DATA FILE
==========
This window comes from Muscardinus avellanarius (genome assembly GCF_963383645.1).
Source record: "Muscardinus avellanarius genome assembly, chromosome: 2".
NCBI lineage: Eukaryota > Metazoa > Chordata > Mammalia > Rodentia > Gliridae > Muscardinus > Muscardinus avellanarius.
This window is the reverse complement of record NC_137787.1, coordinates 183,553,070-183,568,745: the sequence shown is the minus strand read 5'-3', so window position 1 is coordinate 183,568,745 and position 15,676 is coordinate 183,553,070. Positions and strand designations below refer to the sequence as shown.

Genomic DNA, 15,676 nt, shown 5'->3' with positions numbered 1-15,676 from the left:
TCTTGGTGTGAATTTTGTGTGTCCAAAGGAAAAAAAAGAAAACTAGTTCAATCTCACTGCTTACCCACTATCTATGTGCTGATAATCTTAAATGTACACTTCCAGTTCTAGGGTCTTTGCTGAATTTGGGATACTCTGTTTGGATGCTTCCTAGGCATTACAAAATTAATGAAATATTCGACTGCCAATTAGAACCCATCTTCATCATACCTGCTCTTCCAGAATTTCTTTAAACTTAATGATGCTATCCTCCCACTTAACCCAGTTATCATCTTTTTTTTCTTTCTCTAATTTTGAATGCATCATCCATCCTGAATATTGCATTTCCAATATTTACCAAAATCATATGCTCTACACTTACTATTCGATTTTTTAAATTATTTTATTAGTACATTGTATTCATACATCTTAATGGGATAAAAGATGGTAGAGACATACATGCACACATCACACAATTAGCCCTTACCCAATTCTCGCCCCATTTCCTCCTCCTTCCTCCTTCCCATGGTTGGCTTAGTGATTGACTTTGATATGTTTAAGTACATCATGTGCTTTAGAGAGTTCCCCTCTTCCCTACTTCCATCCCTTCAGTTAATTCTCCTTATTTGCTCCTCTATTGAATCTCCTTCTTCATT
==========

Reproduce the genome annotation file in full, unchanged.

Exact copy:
This window comes from Muscardinus avellanarius (genome assembly GCF_963383645.1).
Source record: "Muscardinus avellanarius genome assembly, chromosome: 2".
NCBI lineage: Eukaryota > Metazoa > Chordata > Mammalia > Rodentia > Gliridae > Muscardinus > Muscardinus avellanarius.
This window is the reverse complement of record NC_137787.1, coordinates 183,553,070-183,568,745: the sequence shown is the minus strand read 5'-3', so window position 1 is coordinate 183,568,745 and position 15,676 is coordinate 183,553,070. Positions and strand designations below refer to the sequence as shown.

Genomic DNA, 15,676 nt, shown 5'->3' with positions numbered 1-15,676 from the left:
TCTTGGTGTGAATTTTGTGTGTCCAAAGGAAAAAAAAGAAAACTAGTTCAATCTCACTGCTTACCCACTATCTATGTGCTGATAATCTTAAATGTACACTTCCAGTTCTAGGGTCTTTGCTGAATTTGGGATACTCTGTTTGGATGCTTCCTAGGCATTACAAAATTAATGAAATATTCGACTGCCAATTAGAACCCATCTTCATCATACCTGCTCTTCCAGAATTTCTTTAAACTTAATGATGCTATCCTCCCACTTAACCCAGTTATCATCTTTTTTTTCTTTCTCTAATTTTGAATGCATCATCCATCCTGAATATTGCATTTCCAATATTTACCAAAATCATATGCTCTACACTTACTATTCGATTTTTTAAATTATTTTATTAGTACATTGTATTCATACATCTTAATGGGATAAAAGATGGTAGAGACATACATGCACACATCACACAATTAGCCCTTACCCAATTCTCGCCCCATTTCCTCCTCCTTCCTCCTTCCCATGGTTGGCTTAGTGATTGACTTTGATATGTTTAAGTACATCATGTGCTTTAGAGAGTTCCCCTCTTCCCTACTTCCATCCCTTCAGTTAATTCTCCTTATTTGCTCCTCTATTGAATCTCCTTCTTCATT